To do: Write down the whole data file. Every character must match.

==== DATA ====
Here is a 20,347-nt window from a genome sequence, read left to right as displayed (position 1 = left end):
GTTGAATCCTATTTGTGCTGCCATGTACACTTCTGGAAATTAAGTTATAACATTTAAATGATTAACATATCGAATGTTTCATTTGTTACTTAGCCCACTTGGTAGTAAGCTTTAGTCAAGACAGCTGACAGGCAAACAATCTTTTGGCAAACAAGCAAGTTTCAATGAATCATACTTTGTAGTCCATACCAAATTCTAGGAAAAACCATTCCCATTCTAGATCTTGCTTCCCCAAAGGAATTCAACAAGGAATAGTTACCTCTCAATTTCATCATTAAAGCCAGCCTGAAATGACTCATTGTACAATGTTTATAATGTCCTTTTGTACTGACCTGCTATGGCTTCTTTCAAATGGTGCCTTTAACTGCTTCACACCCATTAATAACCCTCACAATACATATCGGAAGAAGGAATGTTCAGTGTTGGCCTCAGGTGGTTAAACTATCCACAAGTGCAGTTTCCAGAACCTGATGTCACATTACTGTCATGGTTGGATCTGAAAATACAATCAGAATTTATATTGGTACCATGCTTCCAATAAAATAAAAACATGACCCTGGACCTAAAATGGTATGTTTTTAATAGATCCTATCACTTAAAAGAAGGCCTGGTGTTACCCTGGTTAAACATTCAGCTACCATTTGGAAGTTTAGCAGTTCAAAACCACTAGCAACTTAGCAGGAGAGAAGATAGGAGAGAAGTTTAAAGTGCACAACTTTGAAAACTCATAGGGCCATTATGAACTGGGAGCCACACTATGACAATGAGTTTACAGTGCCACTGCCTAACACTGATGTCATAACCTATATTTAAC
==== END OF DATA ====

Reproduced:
Here is a 20,347-nt window from a genome sequence, read left to right as displayed (position 1 = left end):
GTTGAATCCTATTTGTGCTGCCATGTACACTTCTGGAAATTAAGTTATAACATTTAAATGATTAACATATCGAATGTTTCATTTGTTACTTAGCCCACTTGGTAGTAAGCTTTAGTCAAGACAGCTGACAGGCAAACAATCTTTTGGCAAACAAGCAAGTTTCAATGAATCATACTTTGTAGTCCATACCAAATTCTAGGAAAAACCATTCCCATTCTAGATCTTGCTTCCCCAAAGGAATTCAACAAGGAATAGTTACCTCTCAATTTCATCATTAAAGCCAGCCTGAAATGACTCATTGTACAATGTTTATAATGTCCTTTTGTACTGACCTGCTATGGCTTCTTTCAAATGGTGCCTTTAACTGCTTCACACCCATTAATAACCCTCACAATACATATCGGAAGAAGGAATGTTCAGTGTTGGCCTCAGGTGGTTAAACTATCCACAAGTGCAGTTTCCAGAACCTGATGTCACATTACTGTCATGGTTGGATCTGAAAATACAATCAGAATTTATATTGGTACCATGCTTCCAATAAAATAAAAACATGACCCTGGACCTAAAATGGTATGTTTTTAATAGATCCTATCACTTAAAAGAAGGCCTGGTGTTACCCTGGTTAAACATTCAGCTACCATTTGGAAGTTTAGCAGTTCAAAACCACTAGCAACTTAGCAGGAGAGAAGATAGGAGAGAAGTTTAAAGTGCACAACTTTGAAAACTCATAGGGCCATTATGAACTGGGAGCCACACTATGACAATGAGTTTACAGTGCCACTGCCTAACACTGATGTCATAACCTATATTTAAC